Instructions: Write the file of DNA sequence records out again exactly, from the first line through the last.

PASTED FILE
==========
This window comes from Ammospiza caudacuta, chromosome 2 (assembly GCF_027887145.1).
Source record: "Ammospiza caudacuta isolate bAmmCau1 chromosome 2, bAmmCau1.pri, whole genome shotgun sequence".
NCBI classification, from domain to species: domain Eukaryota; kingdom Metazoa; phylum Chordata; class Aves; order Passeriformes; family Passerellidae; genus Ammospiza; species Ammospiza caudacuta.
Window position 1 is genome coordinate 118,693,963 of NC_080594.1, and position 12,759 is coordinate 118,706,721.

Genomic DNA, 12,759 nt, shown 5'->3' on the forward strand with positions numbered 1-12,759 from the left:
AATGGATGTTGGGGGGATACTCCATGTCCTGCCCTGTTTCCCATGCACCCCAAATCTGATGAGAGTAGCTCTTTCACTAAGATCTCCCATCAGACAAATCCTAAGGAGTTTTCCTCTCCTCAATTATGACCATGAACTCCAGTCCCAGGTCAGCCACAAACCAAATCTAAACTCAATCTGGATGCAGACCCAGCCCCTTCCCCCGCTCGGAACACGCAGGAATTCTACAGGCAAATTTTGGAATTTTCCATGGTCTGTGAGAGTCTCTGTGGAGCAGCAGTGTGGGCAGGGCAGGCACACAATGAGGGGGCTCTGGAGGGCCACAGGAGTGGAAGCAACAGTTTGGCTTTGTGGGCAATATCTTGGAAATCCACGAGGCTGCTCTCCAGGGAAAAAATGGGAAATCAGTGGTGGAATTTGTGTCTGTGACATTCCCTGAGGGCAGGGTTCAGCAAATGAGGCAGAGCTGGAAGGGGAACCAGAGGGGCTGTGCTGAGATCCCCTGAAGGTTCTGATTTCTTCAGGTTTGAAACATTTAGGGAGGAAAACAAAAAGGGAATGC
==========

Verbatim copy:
This window comes from Ammospiza caudacuta, chromosome 2 (assembly GCF_027887145.1).
Source record: "Ammospiza caudacuta isolate bAmmCau1 chromosome 2, bAmmCau1.pri, whole genome shotgun sequence".
NCBI classification, from domain to species: domain Eukaryota; kingdom Metazoa; phylum Chordata; class Aves; order Passeriformes; family Passerellidae; genus Ammospiza; species Ammospiza caudacuta.
Window position 1 is genome coordinate 118,693,963 of NC_080594.1, and position 12,759 is coordinate 118,706,721.

Genomic DNA, 12,759 nt, shown 5'->3' on the forward strand with positions numbered 1-12,759 from the left:
AATGGATGTTGGGGGGATACTCCATGTCCTGCCCTGTTTCCCATGCACCCCAAATCTGATGAGAGTAGCTCTTTCACTAAGATCTCCCATCAGACAAATCCTAAGGAGTTTTCCTCTCCTCAATTATGACCATGAACTCCAGTCCCAGGTCAGCCACAAACCAAATCTAAACTCAATCTGGATGCAGACCCAGCCCCTTCCCCCGCTCGGAACACGCAGGAATTCTACAGGCAAATTTTGGAATTTTCCATGGTCTGTGAGAGTCTCTGTGGAGCAGCAGTGTGGGCAGGGCAGGCACACAATGAGGGGGCTCTGGAGGGCCACAGGAGTGGAAGCAACAGTTTGGCTTTGTGGGCAATATCTTGGAAATCCACGAGGCTGCTCTCCAGGGAAAAAATGGGAAATCAGTGGTGGAATTTGTGTCTGTGACATTCCCTGAGGGCAGGGTTCAGCAAATGAGGCAGAGCTGGAAGGGGAACCAGAGGGGCTGTGCTGAGATCCCCTGAAGGTTCTGATTTCTTCAGGTTTGAAACATTTAGGGAGGAAAACAAAAAGGGAATGC